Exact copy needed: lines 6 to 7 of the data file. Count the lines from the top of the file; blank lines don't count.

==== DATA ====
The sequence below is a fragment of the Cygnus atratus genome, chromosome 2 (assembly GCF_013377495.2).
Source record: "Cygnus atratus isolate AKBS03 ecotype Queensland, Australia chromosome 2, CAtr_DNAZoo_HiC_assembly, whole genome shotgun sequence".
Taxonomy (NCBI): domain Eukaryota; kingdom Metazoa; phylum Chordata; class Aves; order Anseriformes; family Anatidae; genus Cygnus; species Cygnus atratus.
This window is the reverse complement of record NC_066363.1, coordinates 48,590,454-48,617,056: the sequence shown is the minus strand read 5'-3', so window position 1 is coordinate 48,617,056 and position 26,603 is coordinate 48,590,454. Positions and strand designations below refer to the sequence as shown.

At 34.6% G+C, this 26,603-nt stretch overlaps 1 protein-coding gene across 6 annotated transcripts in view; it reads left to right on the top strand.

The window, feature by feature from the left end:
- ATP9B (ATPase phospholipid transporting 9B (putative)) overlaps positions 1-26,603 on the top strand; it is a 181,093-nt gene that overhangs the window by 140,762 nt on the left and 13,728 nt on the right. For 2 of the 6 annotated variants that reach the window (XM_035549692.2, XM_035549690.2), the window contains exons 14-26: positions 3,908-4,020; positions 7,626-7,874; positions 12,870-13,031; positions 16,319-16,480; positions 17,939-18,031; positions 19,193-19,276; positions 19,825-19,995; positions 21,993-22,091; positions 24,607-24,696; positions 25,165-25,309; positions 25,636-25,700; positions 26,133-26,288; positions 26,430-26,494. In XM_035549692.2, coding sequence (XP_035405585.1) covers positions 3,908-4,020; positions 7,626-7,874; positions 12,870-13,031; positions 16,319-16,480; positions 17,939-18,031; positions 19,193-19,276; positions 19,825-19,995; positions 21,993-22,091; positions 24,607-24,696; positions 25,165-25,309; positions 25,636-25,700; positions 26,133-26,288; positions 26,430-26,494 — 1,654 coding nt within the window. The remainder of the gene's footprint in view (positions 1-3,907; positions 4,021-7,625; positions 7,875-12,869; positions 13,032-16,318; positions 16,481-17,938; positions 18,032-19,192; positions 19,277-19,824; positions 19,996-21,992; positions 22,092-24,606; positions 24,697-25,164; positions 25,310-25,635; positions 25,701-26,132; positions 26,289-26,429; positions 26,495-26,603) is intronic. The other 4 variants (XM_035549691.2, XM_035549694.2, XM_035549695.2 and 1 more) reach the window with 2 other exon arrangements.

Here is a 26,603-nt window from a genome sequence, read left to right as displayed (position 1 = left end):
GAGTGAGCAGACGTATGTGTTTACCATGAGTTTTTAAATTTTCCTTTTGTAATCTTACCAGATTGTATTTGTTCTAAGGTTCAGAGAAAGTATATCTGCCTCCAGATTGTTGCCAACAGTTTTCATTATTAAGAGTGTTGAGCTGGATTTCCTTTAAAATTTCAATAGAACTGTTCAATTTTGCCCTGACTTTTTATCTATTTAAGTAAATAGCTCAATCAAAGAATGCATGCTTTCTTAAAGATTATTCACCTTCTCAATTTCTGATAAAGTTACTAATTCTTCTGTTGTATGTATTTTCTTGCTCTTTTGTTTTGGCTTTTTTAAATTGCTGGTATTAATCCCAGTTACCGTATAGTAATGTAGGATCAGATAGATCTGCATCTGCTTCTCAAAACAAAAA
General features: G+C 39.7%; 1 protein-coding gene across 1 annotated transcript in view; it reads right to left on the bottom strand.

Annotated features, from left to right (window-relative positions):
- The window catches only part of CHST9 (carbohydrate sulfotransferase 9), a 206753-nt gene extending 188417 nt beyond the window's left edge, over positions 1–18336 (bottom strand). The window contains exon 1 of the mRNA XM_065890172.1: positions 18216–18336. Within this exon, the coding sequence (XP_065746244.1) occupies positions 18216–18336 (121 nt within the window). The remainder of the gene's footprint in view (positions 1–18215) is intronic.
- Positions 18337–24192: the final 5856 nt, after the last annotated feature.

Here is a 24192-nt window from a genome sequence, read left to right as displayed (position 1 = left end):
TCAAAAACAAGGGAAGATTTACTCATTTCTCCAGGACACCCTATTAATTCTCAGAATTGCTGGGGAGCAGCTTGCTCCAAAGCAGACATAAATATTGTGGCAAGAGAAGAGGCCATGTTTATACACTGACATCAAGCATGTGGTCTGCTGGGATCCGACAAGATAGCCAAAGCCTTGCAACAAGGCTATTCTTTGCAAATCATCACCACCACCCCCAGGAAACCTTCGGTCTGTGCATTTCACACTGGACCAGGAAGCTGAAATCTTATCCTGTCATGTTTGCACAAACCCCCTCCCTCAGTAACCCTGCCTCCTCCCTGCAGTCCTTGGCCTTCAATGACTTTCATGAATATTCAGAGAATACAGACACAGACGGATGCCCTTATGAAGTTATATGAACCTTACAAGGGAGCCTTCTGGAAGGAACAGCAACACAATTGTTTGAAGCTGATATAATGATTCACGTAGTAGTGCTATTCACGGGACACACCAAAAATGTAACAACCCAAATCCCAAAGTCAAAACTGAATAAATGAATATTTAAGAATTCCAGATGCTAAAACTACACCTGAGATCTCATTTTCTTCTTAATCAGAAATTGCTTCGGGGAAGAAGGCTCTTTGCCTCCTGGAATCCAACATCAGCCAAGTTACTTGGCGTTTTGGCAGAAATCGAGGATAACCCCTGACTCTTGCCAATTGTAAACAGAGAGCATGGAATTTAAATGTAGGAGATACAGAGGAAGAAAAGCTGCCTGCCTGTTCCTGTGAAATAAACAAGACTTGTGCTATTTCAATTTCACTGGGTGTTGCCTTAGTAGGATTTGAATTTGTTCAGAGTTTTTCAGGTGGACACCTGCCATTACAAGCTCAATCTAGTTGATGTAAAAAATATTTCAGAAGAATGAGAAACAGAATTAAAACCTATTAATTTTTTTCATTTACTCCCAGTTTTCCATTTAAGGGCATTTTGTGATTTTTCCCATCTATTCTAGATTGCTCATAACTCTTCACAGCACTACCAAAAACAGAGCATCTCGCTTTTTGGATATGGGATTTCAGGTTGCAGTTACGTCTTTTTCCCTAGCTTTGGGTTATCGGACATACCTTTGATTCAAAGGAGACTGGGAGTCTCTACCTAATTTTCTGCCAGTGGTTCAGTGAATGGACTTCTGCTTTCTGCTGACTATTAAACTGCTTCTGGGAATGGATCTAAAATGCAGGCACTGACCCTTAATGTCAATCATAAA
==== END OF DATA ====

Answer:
The window, feature by feature from the left end:
- ATP9B (ATPase phospholipid transporting 9B (putative)) overlaps positions 1-26,603 on the top strand; it is a 181,093-nt gene that overhangs the window by 140,762 nt on the left and 13,728 nt on the right. For 2 of the 6 annotated variants that reach the window (XM_035549692.2, XM_035549690.2), the window contains exons 14-26: positions 3,908-4,020; positions 7,626-7,874; positions 12,870-13,031; positions 16,319-16,480; positions 17,939-18,031; positions 19,193-19,276; positions 19,825-19,995; positions 21,993-22,091; positions 24,607-24,696; positions 25,165-25,309; positions 25,636-25,700; positions 26,133-26,288; positions 26,430-26,494. In XM_035549692.2, coding sequence (XP_035405585.1) covers positions 3,908-4,020; positions 7,626-7,874; positions 12,870-13,031; positions 16,319-16,480; positions 17,939-18,031; positions 19,193-19,276; positions 19,825-19,995; positions 21,993-22,091; positions 24,607-24,696; positions 25,165-25,309; positions 25,636-25,700; positions 26,133-26,288; positions 26,430-26,494 — 1,654 coding nt within the window. The remainder of the gene's footprint in view (positions 1-3,907; positions 4,021-7,625; positions 7,875-12,869; positions 13,032-16,318; positions 16,481-17,938; positions 18,032-19,192; positions 19,277-19,824; positions 19,996-21,992; positions 22,092-24,606; positions 24,697-25,164; positions 25,310-25,635; positions 25,701-26,132; positions 26,289-26,429; positions 26,495-26,603) is intronic. The other 4 variants (XM_035549691.2, XM_035549694.2, XM_035549695.2 and 1 more) reach the window with 2 other exon arrangements.